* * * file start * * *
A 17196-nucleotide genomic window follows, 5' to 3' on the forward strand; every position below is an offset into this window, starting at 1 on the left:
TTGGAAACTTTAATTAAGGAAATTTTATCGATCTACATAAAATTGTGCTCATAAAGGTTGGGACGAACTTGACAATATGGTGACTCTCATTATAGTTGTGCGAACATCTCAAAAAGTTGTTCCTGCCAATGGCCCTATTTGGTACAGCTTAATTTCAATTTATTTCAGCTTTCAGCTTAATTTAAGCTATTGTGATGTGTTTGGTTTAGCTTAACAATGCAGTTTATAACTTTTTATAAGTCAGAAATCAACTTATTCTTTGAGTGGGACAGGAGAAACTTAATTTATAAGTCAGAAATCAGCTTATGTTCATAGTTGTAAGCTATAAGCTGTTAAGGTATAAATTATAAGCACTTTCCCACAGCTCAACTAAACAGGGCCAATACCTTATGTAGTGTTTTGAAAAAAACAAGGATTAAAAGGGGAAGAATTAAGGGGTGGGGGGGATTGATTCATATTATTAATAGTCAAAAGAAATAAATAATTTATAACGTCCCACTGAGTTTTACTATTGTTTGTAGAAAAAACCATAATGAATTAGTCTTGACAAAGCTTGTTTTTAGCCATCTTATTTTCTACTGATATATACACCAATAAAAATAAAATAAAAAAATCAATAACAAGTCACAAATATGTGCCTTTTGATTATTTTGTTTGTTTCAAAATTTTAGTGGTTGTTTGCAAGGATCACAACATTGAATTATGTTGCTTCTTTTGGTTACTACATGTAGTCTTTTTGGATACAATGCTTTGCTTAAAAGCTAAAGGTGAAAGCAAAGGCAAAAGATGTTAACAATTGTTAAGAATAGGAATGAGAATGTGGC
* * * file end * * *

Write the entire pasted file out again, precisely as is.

A 17196-nucleotide genomic window follows, 5' to 3' on the forward strand; every position below is an offset into this window, starting at 1 on the left:
TTGGAAACTTTAATTAAGGAAATTTTATCGATCTACATAAAATTGTGCTCATAAAGGTTGGGACGAACTTGACAATATGGTGACTCTCATTATAGTTGTGCGAACATCTCAAAAAGTTGTTCCTGCCAATGGCCCTATTTGGTACAGCTTAATTTCAATTTATTTCAGCTTTCAGCTTAATTTAAGCTATTGTGATGTGTTTGGTTTAGCTTAACAATGCAGTTTATAACTTTTTATAAGTCAGAAATCAACTTATTCTTTGAGTGGGACAGGAGAAACTTAATTTATAAGTCAGAAATCAGCTTATGTTCATAGTTGTAAGCTATAAGCTGTTAAGGTATAAATTATAAGCACTTTCCCACAGCTCAACTAAACAGGGCCAATACCTTATGTAGTGTTTTGAAAAAAACAAGGATTAAAAGGGGAAGAATTAAGGGGTGGGGGGGATTGATTCATATTATTAATAGTCAAAAGAAATAAATAATTTATAACGTCCCACTGAGTTTTACTATTGTTTGTAGAAAAAACCATAATGAATTAGTCTTGACAAAGCTTGTTTTTAGCCATCTTATTTTCTACTGATATATACACCAATAAAAATAAAATAAAAAAATCAATAACAAGTCACAAATATGTGCCTTTTGATTATTTTGTTTGTTTCAAAATTTTAGTGGTTGTTTGCAAGGATCACAACATTGAATTATGTTGCTTCTTTTGGTTACTACATGTAGTCTTTTTGGATACAATGCTTTGCTTAAAAGCTAAAGGTGAAAGCAAAGGCAAAAGATGTTAACAATTGTTAAGAATAGGAATGAGAATGTGGC